The source is here:
The code is pretty much idiomatic jQuery js following most of their style rules, layout rules and standard constructs so it's obviously been written as a jQuery extension. He must know jQuery well, hence why not use it?
As for why, well I spotted a bit of sizzle, jQuery.data and the event framework in one pass of a small code base. Given the nature of the library I can even guess what they're all for without reading the code.
Quite a lot more than the inevitable each that is also in there.
This seems to be the new 'cool'. "Why jQuery whine", whine, whine.
> You've got jQuery on your own site. Why are you moaning about it?
It was a theme requirement, also, Tu Quoque.
> He must know jQuery well, hence why not use it?
Because dependency for 200 lines of code.
> Quite a lot more than the inevitable each that is also in there.
Then the rest of your reply was redundant, wasn't it...
May be he does not. May be He uses Dojo, Prototype or any other JS library.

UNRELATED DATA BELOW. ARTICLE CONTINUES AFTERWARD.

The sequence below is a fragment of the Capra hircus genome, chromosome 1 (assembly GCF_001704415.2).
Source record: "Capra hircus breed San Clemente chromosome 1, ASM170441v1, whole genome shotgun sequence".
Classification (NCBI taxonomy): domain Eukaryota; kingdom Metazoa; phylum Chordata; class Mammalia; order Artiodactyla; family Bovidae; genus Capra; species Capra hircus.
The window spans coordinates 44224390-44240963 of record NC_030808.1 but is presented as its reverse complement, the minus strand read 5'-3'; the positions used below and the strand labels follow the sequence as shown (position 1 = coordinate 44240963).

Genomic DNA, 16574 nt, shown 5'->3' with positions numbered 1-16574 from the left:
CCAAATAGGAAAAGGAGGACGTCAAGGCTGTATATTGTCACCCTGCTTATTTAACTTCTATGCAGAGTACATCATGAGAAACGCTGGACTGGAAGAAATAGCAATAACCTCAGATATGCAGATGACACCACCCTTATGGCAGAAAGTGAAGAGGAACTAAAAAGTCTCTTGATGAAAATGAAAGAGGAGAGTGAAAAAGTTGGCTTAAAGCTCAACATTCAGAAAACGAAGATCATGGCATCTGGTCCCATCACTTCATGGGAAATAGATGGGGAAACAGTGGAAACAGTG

At least jQuery doesn't extends Object and Array like other libraries so it's quite safe to have as an extra dependency.
And there's your answer: The "cost" of depending on jQuery is small since so many things depend on it that most potential users probably already pull it in.
Ii your website uses the Google CDN to download jQuery new visitors will often not even download jQuery when arriving at your website because their browser probably has it already cached from visiting one of the dozens of other websites they have visited.
Some uses are unnecessary, eg. using `closest` to get the container form element. `element.form` can be used on any form input or control to access the form itself.
I dunno though. I don't like adding jQuery as a dependency but there are still some cases where it's just pragmatic, especially with handling events.